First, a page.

iii) Change verb in reported speech.
iv) Change pointer word of nearness into that of distance.
D.S. – He said, “The bad weather last night stopped me from coming here.”
I.S. – He said that the bad weather the previous night stopped him from going there.
List of reporting verbs
|said, told, added, informed, remarked/commented, Answered/ replied asserted, assured, hoped, explained, agreed, admitted, pointed out, accepted, advised, insisted, protested, warned, threatened, refused interrupted, cursed, offered, congratulated|
Rules regarding interrogative sentences:
Interrogative sentences are of two types
- Formed by question verb. (wh-word :normal answer)
- Formed by auxiliary verb or helping verb. (Answers in ‘yes’ or ‘no’)
- If the R.S. is an interrogative sentence or a question, then the R.V. is changed to ‘asked’ or ‘enquired’.
- The question mark is removed and the R.S. is changed into a statement.
- If the R.S. begins with a ‘wh – word’, then the same wh-word is used in the indirect speech.
D.S- He said to me, “Where do you live?”
I.S.- He asked me where I lived.
- If the question starts with a helping verb, then we use ‘if’ or ‘whether’ in the indirect speech.
D.S.- Ansh said to Misha, “Is it necessary for me to meet the Principal?”
I.S- Ansh asked Misha whether it was necessary for him to meet the Principal.
Reporting imperative sentences
If the R.S. is an imperative sentence, the R.V. is changed into a word that expresses command, a wish, a request, or an advice.
E.g. D.S.-The teacher said to Nash, “Stop making a noise.”
I.S.- The teacher ordered Nash to stop making a noise.
D.S.- He said, “ Let us go for a walk.”
I.S. – He suggested that they should go for a walk.
Rules regarding imperative sentences:
Reporting commands or requests
- While changing direct speech into indirect speech the reporting verb is changed into – advised, begged, commanded, entreated, forbade, ordered, requested or threatened.
- Conjunction ‘to’ is used in positive sentences.
Conjunction ‘ not to’ is used in negative sentences.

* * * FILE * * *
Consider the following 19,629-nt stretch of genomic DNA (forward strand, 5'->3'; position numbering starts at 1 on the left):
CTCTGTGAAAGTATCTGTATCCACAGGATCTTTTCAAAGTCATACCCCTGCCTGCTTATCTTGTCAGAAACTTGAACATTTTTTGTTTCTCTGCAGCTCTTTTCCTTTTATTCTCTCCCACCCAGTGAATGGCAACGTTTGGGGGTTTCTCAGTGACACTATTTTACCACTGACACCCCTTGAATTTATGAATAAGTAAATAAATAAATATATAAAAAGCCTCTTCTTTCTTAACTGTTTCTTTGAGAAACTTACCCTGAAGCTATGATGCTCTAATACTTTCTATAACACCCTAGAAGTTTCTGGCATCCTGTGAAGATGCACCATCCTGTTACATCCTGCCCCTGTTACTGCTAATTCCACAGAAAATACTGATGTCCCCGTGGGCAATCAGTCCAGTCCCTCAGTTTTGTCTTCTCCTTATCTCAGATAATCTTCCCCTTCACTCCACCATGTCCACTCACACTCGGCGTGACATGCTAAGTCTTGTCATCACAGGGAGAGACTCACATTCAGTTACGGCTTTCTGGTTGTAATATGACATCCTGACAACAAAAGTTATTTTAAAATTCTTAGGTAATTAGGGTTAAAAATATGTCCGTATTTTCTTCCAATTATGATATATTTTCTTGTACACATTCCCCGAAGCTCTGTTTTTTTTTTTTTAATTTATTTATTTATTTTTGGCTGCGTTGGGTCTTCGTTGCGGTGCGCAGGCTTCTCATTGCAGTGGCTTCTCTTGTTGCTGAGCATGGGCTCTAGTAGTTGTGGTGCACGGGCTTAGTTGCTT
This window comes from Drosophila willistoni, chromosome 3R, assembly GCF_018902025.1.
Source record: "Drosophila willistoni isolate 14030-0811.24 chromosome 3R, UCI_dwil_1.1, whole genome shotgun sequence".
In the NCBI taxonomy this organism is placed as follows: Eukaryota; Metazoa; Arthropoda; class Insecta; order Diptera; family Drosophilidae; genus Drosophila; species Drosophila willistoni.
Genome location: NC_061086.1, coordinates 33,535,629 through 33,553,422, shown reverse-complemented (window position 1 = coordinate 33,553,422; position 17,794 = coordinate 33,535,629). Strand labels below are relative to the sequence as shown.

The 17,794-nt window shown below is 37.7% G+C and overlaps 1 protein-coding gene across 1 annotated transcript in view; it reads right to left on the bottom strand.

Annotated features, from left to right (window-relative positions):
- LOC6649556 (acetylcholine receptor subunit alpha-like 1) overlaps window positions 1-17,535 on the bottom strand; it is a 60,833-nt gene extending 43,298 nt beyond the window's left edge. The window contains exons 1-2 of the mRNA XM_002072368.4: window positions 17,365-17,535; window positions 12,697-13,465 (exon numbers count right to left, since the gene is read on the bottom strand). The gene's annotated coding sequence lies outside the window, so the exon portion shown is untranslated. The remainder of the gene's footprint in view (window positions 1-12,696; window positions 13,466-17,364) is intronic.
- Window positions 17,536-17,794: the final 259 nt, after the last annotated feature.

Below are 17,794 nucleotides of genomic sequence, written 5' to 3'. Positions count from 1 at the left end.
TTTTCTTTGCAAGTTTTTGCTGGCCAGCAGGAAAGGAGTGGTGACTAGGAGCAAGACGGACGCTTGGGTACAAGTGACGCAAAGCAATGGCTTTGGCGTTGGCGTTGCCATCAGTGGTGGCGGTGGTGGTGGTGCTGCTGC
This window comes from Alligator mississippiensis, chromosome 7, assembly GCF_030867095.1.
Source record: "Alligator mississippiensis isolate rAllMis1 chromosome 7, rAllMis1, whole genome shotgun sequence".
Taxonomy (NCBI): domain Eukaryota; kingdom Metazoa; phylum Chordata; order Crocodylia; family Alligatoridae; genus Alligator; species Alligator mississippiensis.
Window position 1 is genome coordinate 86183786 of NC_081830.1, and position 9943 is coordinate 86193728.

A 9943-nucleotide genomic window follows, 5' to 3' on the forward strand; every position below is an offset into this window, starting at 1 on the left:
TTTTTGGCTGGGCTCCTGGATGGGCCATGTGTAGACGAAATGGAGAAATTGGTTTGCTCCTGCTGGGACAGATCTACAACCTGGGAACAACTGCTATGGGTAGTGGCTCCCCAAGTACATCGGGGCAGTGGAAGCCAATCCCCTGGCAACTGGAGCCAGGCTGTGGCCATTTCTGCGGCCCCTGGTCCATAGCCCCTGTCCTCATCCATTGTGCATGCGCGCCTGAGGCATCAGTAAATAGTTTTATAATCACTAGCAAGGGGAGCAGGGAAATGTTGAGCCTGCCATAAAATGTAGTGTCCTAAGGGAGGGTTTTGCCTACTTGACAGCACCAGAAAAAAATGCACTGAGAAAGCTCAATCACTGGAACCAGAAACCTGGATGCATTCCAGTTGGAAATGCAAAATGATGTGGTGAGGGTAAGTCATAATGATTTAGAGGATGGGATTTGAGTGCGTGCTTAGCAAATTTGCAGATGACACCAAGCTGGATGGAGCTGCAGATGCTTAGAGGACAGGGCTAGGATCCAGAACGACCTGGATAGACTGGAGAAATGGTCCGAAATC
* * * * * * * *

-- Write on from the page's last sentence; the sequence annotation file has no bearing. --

D.S.- Teacher said to the students, “Do not make a noise.”
I.S. – Teacher told the students not to make a noise.
Teacher forbade the students to make a noise.
Reporting imperative sentences with ‘let’
- If ‘let us’ means suggestion
‘Should’ is used and the reporting verb is changed into ‘suggested’ or ‘proposed’.
D.S.- Helen said, “Let us go for a movie.”
I.S. – Helen proposed that they should go for a movie.
ii) If ‘let us’ expresses a call to action
Then it is usually reported by urged/ advised
D.S. – The Principal said to his staff, “Let us attend the lecture.”
I.S. – The Principal urged his staff to attend the lecture.
iii) If ‘let’ is used to mean allow or permit. Then the verb let in the reported speech is retained or changed into may/ might/ may be allowed to/ might be allowed to
D.S.- I said to him, “ Let me go home.”
I.S. – I told him to let me go home.
I told him that I might be allowed to go home.
Rules regarding exclamatory sentences:
If the R.S. happens to be an exclamatory sentence, then:
- The reporting verb is changed into words like exclaimed, exclaimed with joy/ sorrow, cried out, blessed, prayed, wished, cried.
- The interjections like alas, bravo, curse it, hurrah and well are omitted and their sense is expressed by means of phrases.
Ah! or Alas! – Exclaimed with grief or sorrow
Aha! Hurray! – Exclaimed with joy
Bravo! – Applauded
How! Oh! What! – Exclaimed with surprise
Pooh! – exclaimed with contempt
Shit! Sorry! – exclaimed with regret
- Conjunction ‘that’ is used.
- The sense of sentence is made assertive.
D.S. He said, “Alas! My cat is no more.
I.S.- He exclaimed with sorrow that his cat was no more.
D.S.- He said to us,” Bravo! You have done well.”
I.S.- He applauded us by saying that we had done well.
D.S. – “What a beautiful scenery it is!” he said.
I.S. – He exclaimed with joy that it was a beautiful scenery.